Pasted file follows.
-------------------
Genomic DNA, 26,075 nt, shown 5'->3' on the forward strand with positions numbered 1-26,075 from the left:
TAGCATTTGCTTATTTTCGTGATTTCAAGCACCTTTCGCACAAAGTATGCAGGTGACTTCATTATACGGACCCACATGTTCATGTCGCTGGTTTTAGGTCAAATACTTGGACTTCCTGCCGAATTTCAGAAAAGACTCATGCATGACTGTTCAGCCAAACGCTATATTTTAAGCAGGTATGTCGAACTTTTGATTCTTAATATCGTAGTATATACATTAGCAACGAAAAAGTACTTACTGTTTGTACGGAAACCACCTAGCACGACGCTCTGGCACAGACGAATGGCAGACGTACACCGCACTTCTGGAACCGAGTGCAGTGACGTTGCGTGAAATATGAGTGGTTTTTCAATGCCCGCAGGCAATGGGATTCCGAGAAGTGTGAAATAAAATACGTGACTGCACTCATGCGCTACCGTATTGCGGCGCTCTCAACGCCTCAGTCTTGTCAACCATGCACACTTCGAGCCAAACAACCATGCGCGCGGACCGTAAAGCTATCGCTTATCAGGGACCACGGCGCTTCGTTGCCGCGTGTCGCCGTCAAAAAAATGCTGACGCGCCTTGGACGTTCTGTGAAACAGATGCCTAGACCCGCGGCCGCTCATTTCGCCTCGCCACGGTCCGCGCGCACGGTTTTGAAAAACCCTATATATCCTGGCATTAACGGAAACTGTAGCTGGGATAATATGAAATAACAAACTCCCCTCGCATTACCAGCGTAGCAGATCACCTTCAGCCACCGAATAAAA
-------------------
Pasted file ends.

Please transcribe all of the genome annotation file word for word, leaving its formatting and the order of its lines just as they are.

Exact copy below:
Genomic DNA, 26,075 nt, shown 5'->3' on the forward strand with positions numbered 1-26,075 from the left:
TAGCATTTGCTTATTTTCGTGATTTCAAGCACCTTTCGCACAAAGTATGCAGGTGACTTCATTATACGGACCCACATGTTCATGTCGCTGGTTTTAGGTCAAATACTTGGACTTCCTGCCGAATTTCAGAAAAGACTCATGCATGACTGTTCAGCCAAACGCTATATTTTAAGCAGGTATGTCGAACTTTTGATTCTTAATATCGTAGTATATACATTAGCAACGAAAAAGTACTTACTGTTTGTACGGAAACCACCTAGCACGACGCTCTGGCACAGACGAATGGCAGACGTACACCGCACTTCTGGAACCGAGTGCAGTGACGTTGCGTGAAATATGAGTGGTTTTTCAATGCCCGCAGGCAATGGGATTCCGAGAAGTGTGAAATAAAATACGTGACTGCACTCATGCGCTACCGTATTGCGGCGCTCTCAACGCCTCAGTCTTGTCAACCATGCACACTTCGAGCCAAACAACCATGCGCGCGGACCGTAAAGCTATCGCTTATCAGGGACCACGGCGCTTCGTTGCCGCGTGTCGCCGTCAAAAAAATGCTGACGCGCCTTGGACGTTCTGTGAAACAGATGCCTAGACCCGCGGCCGCTCATTTCGCCTCGCCACGGTCCGCGCGCACGGTTTTGAAAAACCCTATATATCCTGGCATTAACGGAAACTGTAGCTGGGATAATATGAAATAACAAACTCCCCTCGCATTACCAGCGTAGCAGATCACCTTCAGCCACCGAATAAAA